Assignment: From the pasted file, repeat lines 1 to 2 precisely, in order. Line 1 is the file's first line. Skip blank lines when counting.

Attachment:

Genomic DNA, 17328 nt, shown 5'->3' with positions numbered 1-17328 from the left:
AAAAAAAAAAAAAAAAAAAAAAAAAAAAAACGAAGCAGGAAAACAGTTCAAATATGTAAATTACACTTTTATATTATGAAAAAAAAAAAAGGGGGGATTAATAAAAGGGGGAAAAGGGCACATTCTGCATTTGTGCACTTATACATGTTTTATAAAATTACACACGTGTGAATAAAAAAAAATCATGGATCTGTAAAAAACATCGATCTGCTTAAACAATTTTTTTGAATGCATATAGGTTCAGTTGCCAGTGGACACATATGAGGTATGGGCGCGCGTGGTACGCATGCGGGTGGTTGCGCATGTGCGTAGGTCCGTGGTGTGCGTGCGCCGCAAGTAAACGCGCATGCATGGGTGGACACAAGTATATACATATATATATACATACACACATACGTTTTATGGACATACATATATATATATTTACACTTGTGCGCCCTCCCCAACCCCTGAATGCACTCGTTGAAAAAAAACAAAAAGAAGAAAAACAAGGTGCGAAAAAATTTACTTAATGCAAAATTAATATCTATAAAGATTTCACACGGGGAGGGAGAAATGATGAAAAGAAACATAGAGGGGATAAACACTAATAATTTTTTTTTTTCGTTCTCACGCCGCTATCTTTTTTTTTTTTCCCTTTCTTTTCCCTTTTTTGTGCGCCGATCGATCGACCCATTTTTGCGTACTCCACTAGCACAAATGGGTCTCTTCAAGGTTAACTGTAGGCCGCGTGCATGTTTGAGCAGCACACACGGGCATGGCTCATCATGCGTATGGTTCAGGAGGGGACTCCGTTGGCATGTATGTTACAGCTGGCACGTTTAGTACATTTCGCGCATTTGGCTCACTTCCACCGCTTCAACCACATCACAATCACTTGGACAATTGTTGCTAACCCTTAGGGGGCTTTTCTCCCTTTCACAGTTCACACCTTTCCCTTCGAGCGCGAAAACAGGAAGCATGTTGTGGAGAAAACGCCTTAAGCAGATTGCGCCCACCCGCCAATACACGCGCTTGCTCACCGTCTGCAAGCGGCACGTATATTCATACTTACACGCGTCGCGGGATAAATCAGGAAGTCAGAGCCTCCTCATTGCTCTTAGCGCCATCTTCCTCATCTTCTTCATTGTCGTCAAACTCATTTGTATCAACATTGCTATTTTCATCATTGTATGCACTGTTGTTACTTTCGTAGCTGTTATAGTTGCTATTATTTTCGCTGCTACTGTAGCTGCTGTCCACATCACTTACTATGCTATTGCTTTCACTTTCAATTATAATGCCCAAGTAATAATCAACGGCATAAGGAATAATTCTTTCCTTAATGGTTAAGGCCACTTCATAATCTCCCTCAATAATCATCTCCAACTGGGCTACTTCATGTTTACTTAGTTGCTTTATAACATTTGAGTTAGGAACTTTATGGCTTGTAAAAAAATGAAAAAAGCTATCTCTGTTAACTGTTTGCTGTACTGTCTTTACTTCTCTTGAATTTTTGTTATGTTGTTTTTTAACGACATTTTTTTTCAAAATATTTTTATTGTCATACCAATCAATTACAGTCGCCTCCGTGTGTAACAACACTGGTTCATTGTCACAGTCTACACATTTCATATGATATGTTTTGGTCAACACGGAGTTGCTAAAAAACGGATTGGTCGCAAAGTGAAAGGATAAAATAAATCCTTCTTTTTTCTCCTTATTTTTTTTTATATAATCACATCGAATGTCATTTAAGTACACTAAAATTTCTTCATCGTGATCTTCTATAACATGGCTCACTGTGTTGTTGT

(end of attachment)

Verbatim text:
Genomic DNA, 17328 nt, shown 5'->3' with positions numbered 1-17328 from the left:
AAAAAAAAAAAAAAAAAAAAAAAAAAAAAACGAAGCAGGAAAACAGTTCAAATATGTAAATTACACTTTTATATTATGAAAAAAAAAAAAGGGGGGATTAATAAAAGGGGGAAAAGGGCACATTCTGCATTTGTGCACTTATACATGTTTTATAAAATTACACACGTGTGAATAAAAAAAAATCATGGATCTGTAAAAAACATCGATCTGCTTAAACAATTTTTTTGAATGCATATAGGTTCAGTTGCCAGTGGACACATATGAGGTATGGGCGCGCGTGGTACGCATGCGGGTGGTTGCGCATGTGCGTAGGTCCGTGGTGTGCGTGCGCCGCAAGTAAACGCGCATGCATGGGTGGACACAAGTATATACATATATATATACATACACACATACGTTTTATGGACATACATATATATATATTTACACTTGTGCGCCCTCCCCAACCCCTGAATGCACTCGTTGAAAAAAAACAAAAAGAAGAAAAACAAGGTGCGAAAAAATTTACTTAATGCAAAATTAATATCTATAAAGATTTCACACGGGGAGGGAGAAATGATGAAAAGAAACATAGAGGGGATAAACACTAATAATTTTTTTTTTTCGTTCTCACGCCGCTATCTTTTTTTTTTTTCCCTTTCTTTTCCCTTTTTTGTGCGCCGATCGATCGACCCATTTTTGCGTACTCCACTAGCACAAATGGGTCTCTTCAAGGTTAACTGTAGGCCGCGTGCATGTTTGAGCAGCACACACGGGCATGGCTCATCATGCGTATGGTTCAGGAGGGGACTCCGTTGGCATGTATGTTACAGCTGGCACGTTTAGTACATTTCGCGCATTTGGCTCACTTCCACCGCTTCAACCACATCACAATCACTTGGACAATTGTTGCTAACCCTTAGGGGGCTTTTCTCCCTTTCACAGTTCACACCTTTCCCTTCGAGCGCGAAAACAGGAAGCATGTTGTGGAGAAAACGCCTTAAGCAGATTGCGCCCACCCGCCAATACACGCGCTTGCTCACCGTCTGCAAGCGGCACGTATATTCATACTTACACGCGTCGCGGGATAAATCAGGAAGTCAGAGCCTCCTCATTGCTCTTAGCGCCATCTTCCTCATCTTCTTCATTGTCGTCAAACTCATTTGTATCAACATTGCTATTTTCATCATTGTATGCACTGTTGTTACTTTCGTAGCTGTTATAGTTGCTATTATTTTCGCTGCTACTGTAGCTGCTGTCCACATCACTTACTATGCTATTGCTTTCACTTTCAATTATAATGCCCAAGTAATAATCAACGGCATAAGGAATAATTCTTTCCTTAATGGTTAAGGCCACTTCATAATCTCCCTCAATAATCATCTCCAACTGGGCTACTTCATGTTTACTTAGTTGCTTTATAACATTTGAGTTAGGAACTTTATGGCTTGTAAAAAAATGAAAAAAGCTATCTCTGTTAACTGTTTGCTGTACTGTCTTTACTTCTCTTGAATTTTTGTTATGTTGTTTTTTAACGACATTTTTTTTCAAAATATTTTTATTGTCATACCAATCAATTACAGTCGCCTCCGTGTGTAACAACACTGGTTCATTGTCACAGTCTACACATTTCATATGATATGTTTTGGTCAACACGGAGTTGCTAAAAAACGGATTGGTCGCAAAGTGAAAGGATAAAATAAATCCTTCTTTTTTCTCCTTATTTTTTTTTATATAATCACATCGAATGTCATTTAAGTACACTAAAATTTCTTCATCGTGATCTTCTATAACATGGCTCACTGTGTTGTTGT